Even the musicians behind this show, Through The Seasons – A Celebration Of The Year in The Music Of Morris & Folk Dance – to give it its full title, admit this one could be a hard sell.
Based on a concept album about morris dancing by three time Radio 2 Folk Award nominee Will Pound, it is not going to be to everyone's cup of tea.
But with musicians of the calibre of Will, Faustus and former Bellowhead bouzouki and banjo player Benji Kirkpatrick, and Ross Grant, of Inlay, on fiddle, there's something to pique the interest of the modern folk fan.
And the show they've created for its tour promises to be something special.
'Originally, it was my wife Clare’s idea,' says Will. 'I’ve wanted to do a morris album for quite some time, but the timing’s never been right for whatever reason. The actual idea of the show to go with the record came out of the recording.
'Just going around and playing some morris tunes with three musicians wouldn’t be serving it. How can I make this a show as opposed to a few gigs?'
The album brings the morris and folk dance year to life in a musical almanac that should appeal to both seasoned dancers and folk festival-goers and also open the doors to newcomers, providing a unique foray into English culture, tradition and heritage for everyone.
'We were rehearsing just yesterday, going through the show completely nonstop and it’s great, we’ve got animation, and a storyteller, Debs Newbold, going throughout the whole show. She’s effectively taken some famous, or infamous, depending on how you look at it, characters from the morris world, and then she’s made up some as well. She's made up stories about them and mixed them with facts.
'The music is sort of interwoven with her, sometimes we’re playing when she’s speaking, others it’s just the tunes.'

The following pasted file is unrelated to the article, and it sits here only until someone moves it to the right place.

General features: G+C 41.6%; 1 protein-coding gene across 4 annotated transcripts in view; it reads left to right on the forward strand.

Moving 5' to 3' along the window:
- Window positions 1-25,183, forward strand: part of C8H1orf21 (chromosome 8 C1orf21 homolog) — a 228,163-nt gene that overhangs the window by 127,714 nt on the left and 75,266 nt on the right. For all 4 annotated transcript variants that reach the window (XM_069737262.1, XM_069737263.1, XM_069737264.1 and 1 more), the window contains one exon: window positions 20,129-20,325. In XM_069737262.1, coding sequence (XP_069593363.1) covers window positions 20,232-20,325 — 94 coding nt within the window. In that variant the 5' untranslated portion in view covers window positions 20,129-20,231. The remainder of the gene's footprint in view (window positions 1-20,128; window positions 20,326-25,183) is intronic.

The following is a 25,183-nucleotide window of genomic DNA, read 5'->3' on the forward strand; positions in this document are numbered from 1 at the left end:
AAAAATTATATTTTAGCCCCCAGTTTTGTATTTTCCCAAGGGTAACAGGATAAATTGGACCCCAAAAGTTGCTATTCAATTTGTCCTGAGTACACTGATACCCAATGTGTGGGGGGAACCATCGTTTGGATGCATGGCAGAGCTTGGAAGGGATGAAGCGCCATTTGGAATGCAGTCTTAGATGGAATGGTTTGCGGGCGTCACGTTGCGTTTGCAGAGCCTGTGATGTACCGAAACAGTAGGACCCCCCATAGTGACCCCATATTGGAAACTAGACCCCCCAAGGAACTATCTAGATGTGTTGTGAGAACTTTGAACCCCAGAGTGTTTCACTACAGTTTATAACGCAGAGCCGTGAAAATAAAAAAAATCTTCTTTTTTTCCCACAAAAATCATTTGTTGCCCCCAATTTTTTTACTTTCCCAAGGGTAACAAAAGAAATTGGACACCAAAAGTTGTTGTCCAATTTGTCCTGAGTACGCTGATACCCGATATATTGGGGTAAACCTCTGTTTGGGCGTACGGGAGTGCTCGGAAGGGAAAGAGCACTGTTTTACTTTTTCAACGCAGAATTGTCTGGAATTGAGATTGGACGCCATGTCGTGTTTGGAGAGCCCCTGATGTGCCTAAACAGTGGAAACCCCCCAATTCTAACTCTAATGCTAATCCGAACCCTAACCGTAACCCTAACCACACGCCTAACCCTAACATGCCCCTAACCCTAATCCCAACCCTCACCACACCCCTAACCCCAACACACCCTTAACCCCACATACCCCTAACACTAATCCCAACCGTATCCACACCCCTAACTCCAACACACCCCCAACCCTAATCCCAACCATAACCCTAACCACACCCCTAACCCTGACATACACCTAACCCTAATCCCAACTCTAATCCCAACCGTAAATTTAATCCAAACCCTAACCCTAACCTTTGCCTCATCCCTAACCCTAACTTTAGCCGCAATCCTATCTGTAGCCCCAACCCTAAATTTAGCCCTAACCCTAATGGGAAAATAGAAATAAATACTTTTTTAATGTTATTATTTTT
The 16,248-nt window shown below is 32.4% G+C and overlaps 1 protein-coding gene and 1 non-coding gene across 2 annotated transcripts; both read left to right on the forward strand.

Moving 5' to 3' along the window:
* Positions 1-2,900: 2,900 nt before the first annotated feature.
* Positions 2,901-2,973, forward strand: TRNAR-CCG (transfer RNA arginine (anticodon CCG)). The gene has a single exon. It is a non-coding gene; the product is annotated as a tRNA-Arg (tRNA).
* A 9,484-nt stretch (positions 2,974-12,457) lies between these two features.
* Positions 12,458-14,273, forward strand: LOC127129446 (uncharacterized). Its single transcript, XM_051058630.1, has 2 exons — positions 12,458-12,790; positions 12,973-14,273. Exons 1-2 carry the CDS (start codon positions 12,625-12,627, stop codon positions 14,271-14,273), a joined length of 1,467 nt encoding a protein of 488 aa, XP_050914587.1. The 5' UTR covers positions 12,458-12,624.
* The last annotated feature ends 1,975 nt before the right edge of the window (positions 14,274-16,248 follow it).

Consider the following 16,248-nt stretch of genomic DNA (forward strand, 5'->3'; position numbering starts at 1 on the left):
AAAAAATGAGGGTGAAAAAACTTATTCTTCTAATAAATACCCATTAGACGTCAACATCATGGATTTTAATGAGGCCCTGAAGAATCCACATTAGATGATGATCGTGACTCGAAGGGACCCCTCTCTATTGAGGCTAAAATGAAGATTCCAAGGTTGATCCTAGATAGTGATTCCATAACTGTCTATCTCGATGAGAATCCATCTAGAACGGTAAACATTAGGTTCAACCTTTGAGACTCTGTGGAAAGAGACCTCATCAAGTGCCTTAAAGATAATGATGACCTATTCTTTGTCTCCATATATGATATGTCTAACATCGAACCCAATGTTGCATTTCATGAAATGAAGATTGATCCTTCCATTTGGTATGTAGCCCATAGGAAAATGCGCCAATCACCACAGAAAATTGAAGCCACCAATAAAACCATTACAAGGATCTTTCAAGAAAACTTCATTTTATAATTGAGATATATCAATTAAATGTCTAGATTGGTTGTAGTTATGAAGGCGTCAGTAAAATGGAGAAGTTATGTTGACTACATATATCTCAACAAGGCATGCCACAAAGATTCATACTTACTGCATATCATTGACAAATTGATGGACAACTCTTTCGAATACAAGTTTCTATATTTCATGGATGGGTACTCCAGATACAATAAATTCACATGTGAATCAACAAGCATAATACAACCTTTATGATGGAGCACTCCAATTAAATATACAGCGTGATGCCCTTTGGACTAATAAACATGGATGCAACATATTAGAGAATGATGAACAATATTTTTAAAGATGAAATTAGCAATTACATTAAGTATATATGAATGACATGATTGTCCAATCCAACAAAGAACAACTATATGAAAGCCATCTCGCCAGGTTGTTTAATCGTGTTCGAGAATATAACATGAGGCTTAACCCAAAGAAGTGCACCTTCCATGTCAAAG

Although Will grew up in morris world – his mum founded the Chinewrde team, it's how his parents met, and it's how he met Clare – he is aware of the wider public perception.
'A lot of it gets bad press - it’s not seen as cool, but I wanted to make it professional and look good, and when people come to the show, they’re probably expecting a history lesson of morris dancing, which it isn’t at all. That’s exactly what I wanted to avoid.'
Did he ever get any stick at school for doing morris dancing?
'Not really, because I didn’t tell anyone!' he laughs, but adds, 'and that’s the sad thing, these days the majority of people I know who dance are relatively young. I’d guess, the average in the Earlsdon team is about 35, and it’s a big team of about 30 members. A lot of young people are doing it now. What you see on TV, isn't usually the best example.'
Will is best known for his mastery of the harmonica, but on this album he has mostly swapped it for the melodeon.
'I’ve played box for quite a long time, and it’s quite similar to the harmonica, which is why I play it – I do play a bit of harmonica on the album too.
'The melodeon is used traditionally as a morris instrument these days, but they’re relatively modern instruments. Maybe they’ve only been morris instruments for the past 50-60 years though. And that’s why I wanted to use it alongside the fiddle, and the guitar and banjo.
'In some ways it was the most difficult album I've done to record. Morris music is kind of amateur – not the music itself, but because people play for fun, so making it sound professional while still keeping the morris sound was quite tricky, but it was fun to do, it was a challenge.'
How did the core trio for the project come together?
'We’ve known each other for quite a while, we actually live close to each other, and they’re also morris musicians – Benji’s part of the Shropshire Bedlams, and his father John plays on the album as well.
'It’s quite a nice mix, and then I’ve got some non-morris musicians on the album as well to give it a contemporary feel. We’ve got a brass section, and then a friend of mine, Suzanne [Fivey] who came and played piano, I kind of wanted to open it out a bit, and there’s people like Eliza Carthy, who aren’t directly involved in morris but obviously know about it.'
The album was funded by an Arts Council grant.
'It really helped with getting people in – the storytellers and the musicians – it really made the project work and got it on the road. They’ve been very supportive.
'It’s always a tricky one with the Arts Council, but we felt the proposal was a good one and something worth pursuing.'
The Square Tower, Old Portsmouth
Sunday, May 6